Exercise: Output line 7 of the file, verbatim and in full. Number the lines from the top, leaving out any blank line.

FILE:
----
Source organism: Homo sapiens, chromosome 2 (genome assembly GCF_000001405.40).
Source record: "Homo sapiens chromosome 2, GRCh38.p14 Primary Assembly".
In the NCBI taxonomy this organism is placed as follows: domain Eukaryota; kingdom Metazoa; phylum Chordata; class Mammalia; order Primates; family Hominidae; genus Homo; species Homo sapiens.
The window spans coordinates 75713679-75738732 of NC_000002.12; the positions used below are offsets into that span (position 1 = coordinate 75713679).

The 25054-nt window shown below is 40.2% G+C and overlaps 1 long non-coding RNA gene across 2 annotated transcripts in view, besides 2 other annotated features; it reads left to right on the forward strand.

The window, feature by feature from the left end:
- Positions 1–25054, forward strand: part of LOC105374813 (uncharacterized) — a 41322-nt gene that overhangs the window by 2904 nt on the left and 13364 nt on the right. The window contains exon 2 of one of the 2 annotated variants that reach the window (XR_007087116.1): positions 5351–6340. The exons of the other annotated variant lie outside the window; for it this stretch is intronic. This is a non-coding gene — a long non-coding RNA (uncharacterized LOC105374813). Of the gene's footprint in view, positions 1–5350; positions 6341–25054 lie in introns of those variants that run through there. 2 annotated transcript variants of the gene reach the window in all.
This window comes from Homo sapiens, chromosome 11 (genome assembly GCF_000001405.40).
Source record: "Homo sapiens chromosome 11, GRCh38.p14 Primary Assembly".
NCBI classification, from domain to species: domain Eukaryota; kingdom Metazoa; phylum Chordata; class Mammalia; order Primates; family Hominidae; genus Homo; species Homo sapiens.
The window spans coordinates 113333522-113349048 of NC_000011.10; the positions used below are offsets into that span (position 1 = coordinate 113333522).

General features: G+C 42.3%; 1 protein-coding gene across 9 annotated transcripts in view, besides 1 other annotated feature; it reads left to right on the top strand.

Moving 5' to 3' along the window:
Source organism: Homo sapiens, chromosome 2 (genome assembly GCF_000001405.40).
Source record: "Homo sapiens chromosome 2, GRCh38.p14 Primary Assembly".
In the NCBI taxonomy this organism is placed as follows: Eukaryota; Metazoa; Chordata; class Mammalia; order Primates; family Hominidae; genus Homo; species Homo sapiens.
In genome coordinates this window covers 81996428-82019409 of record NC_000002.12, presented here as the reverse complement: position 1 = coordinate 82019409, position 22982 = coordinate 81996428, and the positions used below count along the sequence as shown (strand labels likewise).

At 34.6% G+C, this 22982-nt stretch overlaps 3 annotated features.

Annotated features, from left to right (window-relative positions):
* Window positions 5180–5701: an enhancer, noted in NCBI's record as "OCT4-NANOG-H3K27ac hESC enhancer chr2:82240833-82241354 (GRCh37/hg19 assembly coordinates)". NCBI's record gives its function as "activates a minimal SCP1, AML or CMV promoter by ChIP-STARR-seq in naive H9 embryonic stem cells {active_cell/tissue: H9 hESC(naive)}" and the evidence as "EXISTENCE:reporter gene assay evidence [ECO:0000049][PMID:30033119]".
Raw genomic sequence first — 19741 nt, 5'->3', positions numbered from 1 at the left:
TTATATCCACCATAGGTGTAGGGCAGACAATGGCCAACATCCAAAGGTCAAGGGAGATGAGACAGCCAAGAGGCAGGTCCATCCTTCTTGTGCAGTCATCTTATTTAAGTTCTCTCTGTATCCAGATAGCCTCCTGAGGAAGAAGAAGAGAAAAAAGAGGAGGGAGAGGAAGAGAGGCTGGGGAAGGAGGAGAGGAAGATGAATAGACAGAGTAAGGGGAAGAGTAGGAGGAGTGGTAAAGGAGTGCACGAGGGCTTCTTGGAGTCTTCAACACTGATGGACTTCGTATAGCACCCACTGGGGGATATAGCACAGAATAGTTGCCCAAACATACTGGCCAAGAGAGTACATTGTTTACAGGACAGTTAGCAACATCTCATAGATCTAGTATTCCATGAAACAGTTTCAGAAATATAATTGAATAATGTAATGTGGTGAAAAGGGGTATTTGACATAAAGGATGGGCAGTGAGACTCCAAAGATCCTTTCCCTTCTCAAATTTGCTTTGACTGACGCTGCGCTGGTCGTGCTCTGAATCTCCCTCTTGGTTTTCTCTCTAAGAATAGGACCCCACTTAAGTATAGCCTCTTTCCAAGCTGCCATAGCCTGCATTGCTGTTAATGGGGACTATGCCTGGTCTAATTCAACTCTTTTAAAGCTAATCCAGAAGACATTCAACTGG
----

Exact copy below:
- Positions 1–25054, forward strand: part of LOC105374813 (uncharacterized) — a 41322-nt gene that overhangs the window by 2904 nt on the left and 13364 nt on the right. The window contains exon 2 of one of the 2 annotated variants that reach the window (XR_007087116.1): positions 5351–6340. The exons of the other annotated variant lie outside the window; for it this stretch is intronic. This is a non-coding gene — a long non-coding RNA (uncharacterized LOC105374813). Of the gene's footprint in view, positions 1–5350; positions 6341–25054 lie in introns of those variants that run through there. 2 annotated transcript variants of the gene reach the window in all.